It’s that time of year. Time to start planning for all that we want to accomplish in the new year.
For those of you that are thinking of getting your fitness on in 2014, I’ve put together a few bullet points listing the reasons you should follow through with that (especially high intensity resistance training). I’m leaving out the “need to fit in a size 4 for Mardi Gras” and other short-sighted reasons.
Some of these overlap a little but the points made outweighed brevity.
- Exercise is a remedy for sarcopenia. Sarcopenia (from the Greek meaning “poverty of flesh”) is the degenerative loss of skeletal muscle mass (0.5-1% loss per year after the age of 25). Resistance exercise training is effective in increasing muscle mass and strength. “Regular exercise is the only strategy found to consistently prevent frailty and improve sarcopenia and physical function in older adults.”
- High Intensity Resistance Training reduces abdominal visceral fat. “The present data indicate that body composition changes are affected by the intensity of exercise training with high intensity exercise training more effectively for reducing total abdominal fat, subcutaneous abdominal fat, and abdominal visceral fat in obese women with the metabolic syndrome.”
- High Intensity Resistance improves cardiovascular ability. In a first of its kind review article, James Steele, et al, find that the “research demonstrates resistance training produces significant improvement in cardiovascular fitness (VO2 max, economy of movement).” Resistance training to failure produces a sufficient stimuli to improve cardiovascular fitness. The article suggest that the key factor in determining the changes that promote cardiovascular fitness is intense muscular contraction.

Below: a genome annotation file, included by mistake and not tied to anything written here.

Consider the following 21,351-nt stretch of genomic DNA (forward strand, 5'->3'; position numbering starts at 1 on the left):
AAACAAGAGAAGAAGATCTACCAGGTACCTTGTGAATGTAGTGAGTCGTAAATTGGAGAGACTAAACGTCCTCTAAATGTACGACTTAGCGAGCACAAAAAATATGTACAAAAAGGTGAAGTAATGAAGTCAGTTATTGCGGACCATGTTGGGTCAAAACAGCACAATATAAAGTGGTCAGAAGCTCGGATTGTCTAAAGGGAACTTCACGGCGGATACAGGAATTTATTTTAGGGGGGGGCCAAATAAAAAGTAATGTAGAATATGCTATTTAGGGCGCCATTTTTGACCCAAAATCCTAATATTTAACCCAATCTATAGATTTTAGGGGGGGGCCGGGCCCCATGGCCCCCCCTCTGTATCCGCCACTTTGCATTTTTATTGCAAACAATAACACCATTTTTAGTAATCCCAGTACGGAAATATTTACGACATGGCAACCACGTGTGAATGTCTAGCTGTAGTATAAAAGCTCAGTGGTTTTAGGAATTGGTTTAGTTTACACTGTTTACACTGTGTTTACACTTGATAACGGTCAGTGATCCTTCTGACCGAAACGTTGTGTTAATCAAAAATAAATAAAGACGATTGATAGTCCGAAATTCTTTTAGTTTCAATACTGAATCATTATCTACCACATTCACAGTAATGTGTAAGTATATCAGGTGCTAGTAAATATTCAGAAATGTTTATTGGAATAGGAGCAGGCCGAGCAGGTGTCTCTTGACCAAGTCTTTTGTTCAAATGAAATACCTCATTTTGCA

- Exercise can delay or even prevent onset of chronic diseases. “Taken together, conclusive evidence exists that physical inactivity is one important cause of most chronic diseases. In addition, physical activity primarily prevents, or delays, chronic diseases, implying that chronic disease need not be an inevitable outcome during life.” Read more here.
- Exercise has been shown to build bone mass. Osteoporosis, a condition of accelerated bone mineral loss which leads to fractures, can be a crippling disease, particularly in women (although men get it, too), and research on resistance exercise suggests that it can build bone even in the elderly. In a study the effect of 6 months of high- or low-intensity resistance exercise on bone mineral density and biochemical markers of bone turnover in adults aged 60-83 yr., the data revealed that high intensity resistance exercise was successful for improving BMD suggested that it also increased bone turnover, which over time may lead to further changes in BMD. However, as the best treatment is prevention, “Exercise has the potential to be a safe and effective way to avert bone loss in postmenopausal women.”
- Resistance Training has been shown to help lower moderately high blood pressure. “The analyses indicated that diastolic BP was significantly reduced (-2.2 mm Hg; 95% confidence interval, -3.9 to -0.5) in [resistance trained individuals] compared with control participants.”